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dc.contributor.authorGreenfield, Julianne
dc.date.accessioned2019-05-06
dc.date.available2019-05-06
dc.date.issued2007-01-01
dc.identifier.urihttp://hdl.handle.net/2123/20353
dc.description.abstractThis thesis examines the construct of 'high conflict' as it is currently applied to children's cases in the Family Court. Underpinned primarily by psychological understandings of separation and post-separation conflict, notions of 'high conflict' have been the dominant framework used to understand and work with difficult cases involving parenting after separation in the Family Court of Australia. However, from a social work perspective, many 'lenses' were available with which to view post-separation conflict: the social, the legal, the psychological and the overlapping categories of the socio-legal and the psycho-social. These have been used to critically interrogate the concept of 'high conflict'. This mixed methods study was designed to investigate whether 'high conflict' can be predicted, so that these cases may be able to be more effectively managed by the Family Court. Consistent with a mixed methods approach, the research has moved through various phases. Firstly a large group (one-hundred-and-sixty) of parent litigants in children's cases was selected and surveyed, and the legal matter tracked through the Court in order to ascertain the ease or difficulty of settlement. Matters that took over twelve months to settle were designated 'high conflict'. The 'high conflict' litigants were compared with litigants whose matters settled relatively quickly, on a large number of variables collected from the survey, to see if they differed in significant ways from each other. Secondly all litigants in the cohort were interviewed about their settlement behaviour to see if there were differences between 'settlers' and 'non-settlers' in their understandings of the settlement (or lack of it) which might provide insights into 'high conflict'. Thirdly, a sub-sample often litigants whose cases were marked by long duration or marked intensity were interviewed in-depth to explore their post-separation experiences including litigation. The interviews were analysed thematically to see if common themes, understandings or meanings emerged. Finally, a sub-sample of cases for which both parents had responded to the survey was analysed, using some of the variables of interest which had emerged from the previous investigations. The distinguishing feature of this latter investigation was that data from both parties was available. From the large body of data which was generated, the following findings were made: In relation to the initial survey data, which was analysed quantitatively to yield correlates of cases that took over twelve months to settle, knowing these correlates was of little assistance for prediction. The follow-up in-depth data from the large sample of parent litigants proved to have explanatory value but not predictive value. Some common themes and meanings emerged from the experiences of individuals in the small sample who were interviewed in depth, accentuating the complexity of the phenomenon being studied. The predictive capacity of these themes was evaluated and critiqued. The data from the parent-dyads was found to have explanatory value and arguably some predictive value, but above all highlighted the complexity of post-separation disputes about children. This research has demonstrated the problematic nature of the construct of 'high conflict'. The ultimate conclusion, that one must move beyond categorical and dichotomous ways of thinking when researching this field, is a somewhat surprising and radical one, which issues its own challenge to researchers and practitioners in this field.en_AU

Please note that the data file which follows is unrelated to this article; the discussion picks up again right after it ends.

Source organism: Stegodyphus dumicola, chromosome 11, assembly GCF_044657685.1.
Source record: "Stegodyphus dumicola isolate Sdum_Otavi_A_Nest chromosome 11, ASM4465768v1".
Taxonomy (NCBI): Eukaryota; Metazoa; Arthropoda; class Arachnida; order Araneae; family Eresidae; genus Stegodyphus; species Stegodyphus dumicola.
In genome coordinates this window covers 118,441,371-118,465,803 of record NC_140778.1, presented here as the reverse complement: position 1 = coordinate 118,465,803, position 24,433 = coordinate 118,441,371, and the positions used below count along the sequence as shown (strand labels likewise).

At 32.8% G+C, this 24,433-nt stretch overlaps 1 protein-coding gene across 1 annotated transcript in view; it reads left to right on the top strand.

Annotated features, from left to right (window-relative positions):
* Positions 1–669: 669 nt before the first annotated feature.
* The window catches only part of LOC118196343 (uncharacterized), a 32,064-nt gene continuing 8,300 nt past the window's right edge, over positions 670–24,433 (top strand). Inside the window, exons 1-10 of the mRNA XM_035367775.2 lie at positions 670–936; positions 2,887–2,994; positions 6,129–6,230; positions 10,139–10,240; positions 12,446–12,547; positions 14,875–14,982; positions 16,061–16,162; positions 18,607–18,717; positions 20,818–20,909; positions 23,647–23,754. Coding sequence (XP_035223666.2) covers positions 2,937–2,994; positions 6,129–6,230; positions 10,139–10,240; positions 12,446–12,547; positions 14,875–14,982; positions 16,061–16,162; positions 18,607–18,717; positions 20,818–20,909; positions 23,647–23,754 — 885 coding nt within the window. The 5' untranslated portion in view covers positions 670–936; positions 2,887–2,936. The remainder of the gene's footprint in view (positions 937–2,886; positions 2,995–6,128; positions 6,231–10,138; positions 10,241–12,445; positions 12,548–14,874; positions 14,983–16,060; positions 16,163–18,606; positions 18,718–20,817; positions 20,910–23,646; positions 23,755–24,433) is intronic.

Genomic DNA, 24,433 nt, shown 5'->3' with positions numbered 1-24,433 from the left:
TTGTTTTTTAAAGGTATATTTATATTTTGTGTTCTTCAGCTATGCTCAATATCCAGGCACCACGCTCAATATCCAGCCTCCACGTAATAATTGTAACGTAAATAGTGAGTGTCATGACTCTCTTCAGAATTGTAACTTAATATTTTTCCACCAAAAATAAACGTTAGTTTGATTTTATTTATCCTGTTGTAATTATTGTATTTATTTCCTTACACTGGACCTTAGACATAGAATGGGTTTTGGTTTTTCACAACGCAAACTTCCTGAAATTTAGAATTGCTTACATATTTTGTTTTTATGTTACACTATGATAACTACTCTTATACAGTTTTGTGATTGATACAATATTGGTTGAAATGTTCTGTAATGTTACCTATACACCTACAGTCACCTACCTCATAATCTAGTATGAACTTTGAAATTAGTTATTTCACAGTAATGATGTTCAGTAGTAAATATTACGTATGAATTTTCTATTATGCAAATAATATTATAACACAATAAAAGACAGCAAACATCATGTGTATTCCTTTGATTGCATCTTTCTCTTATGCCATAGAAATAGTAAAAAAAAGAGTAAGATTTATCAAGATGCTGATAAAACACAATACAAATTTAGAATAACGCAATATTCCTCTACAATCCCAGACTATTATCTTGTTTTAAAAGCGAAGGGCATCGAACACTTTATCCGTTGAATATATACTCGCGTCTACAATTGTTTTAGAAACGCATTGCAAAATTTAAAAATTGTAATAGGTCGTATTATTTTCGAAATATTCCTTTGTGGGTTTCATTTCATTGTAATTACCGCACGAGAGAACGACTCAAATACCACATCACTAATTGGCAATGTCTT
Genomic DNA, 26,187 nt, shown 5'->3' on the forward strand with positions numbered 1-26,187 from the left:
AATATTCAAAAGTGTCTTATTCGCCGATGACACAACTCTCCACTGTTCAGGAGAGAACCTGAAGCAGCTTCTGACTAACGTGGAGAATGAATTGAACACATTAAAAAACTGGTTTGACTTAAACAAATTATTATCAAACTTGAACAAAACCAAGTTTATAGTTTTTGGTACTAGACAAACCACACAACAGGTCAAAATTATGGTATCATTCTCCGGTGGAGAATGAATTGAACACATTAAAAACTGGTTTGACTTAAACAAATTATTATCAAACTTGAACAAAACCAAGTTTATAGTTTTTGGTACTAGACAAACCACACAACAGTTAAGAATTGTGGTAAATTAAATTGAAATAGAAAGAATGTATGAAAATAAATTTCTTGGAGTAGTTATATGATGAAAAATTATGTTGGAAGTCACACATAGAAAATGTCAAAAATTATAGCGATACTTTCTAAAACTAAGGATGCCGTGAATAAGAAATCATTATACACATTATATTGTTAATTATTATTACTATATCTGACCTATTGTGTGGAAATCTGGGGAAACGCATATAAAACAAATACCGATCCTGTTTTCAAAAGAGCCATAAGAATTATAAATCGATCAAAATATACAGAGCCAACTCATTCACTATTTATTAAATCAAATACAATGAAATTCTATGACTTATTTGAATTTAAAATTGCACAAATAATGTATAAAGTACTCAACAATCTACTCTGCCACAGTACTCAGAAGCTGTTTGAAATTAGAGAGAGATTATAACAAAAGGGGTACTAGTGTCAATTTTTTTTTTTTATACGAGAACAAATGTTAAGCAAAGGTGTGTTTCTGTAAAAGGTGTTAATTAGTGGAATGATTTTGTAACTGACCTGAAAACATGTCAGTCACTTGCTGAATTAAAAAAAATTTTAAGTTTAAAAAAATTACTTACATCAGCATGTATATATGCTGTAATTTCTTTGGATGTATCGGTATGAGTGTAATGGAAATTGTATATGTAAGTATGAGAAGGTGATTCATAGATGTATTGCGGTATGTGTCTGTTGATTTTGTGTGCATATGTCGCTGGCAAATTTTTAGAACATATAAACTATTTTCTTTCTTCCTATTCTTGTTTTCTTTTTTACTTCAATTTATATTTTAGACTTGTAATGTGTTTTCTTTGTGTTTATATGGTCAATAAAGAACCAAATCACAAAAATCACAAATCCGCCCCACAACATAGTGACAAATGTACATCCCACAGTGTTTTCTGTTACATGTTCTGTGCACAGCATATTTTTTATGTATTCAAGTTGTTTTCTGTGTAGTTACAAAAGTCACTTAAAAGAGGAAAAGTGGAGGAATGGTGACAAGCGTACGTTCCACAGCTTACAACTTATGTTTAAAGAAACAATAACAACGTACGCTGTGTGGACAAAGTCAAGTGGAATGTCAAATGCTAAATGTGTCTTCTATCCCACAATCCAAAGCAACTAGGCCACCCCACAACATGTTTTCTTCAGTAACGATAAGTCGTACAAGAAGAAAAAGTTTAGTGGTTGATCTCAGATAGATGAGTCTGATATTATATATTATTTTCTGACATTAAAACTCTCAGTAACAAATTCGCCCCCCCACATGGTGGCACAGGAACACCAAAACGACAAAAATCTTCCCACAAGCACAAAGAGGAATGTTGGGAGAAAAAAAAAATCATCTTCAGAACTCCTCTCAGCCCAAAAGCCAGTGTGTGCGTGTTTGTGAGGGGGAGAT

dc.rightsThe author retains copyright of this thesis. It may only be used for the purposes of research and study. It must not be used for any other purposes and may not be transmitted or shared with others without prior permission.en_AU
dc.subjectAustralia -- Family Courten_AU
dc.subjectDomestic relations -- Australia -- Casesen_AU
dc.subjectChildren -- Legal status, laws, etc.-- Australiaen_AU
dc.subjectHigh Conflicten_AU
dc.titleConsuming passions in the court of faded dreams: 'high conflict' in children's cases in the Family Court of Australiaen_AU
dc.typeThesisen_AU
dc.type.thesisDoctor of Philosophyen_AU
usyd.facultyFaculty of Education and Social Worken_AU
usyd.departmentSchool of Social Work and Policy Studiesen_AU
usyd.degreeDoctor of Philosophy Ph.D.en_AU
usyd.awardinginstThe University of Sydneyen_AU


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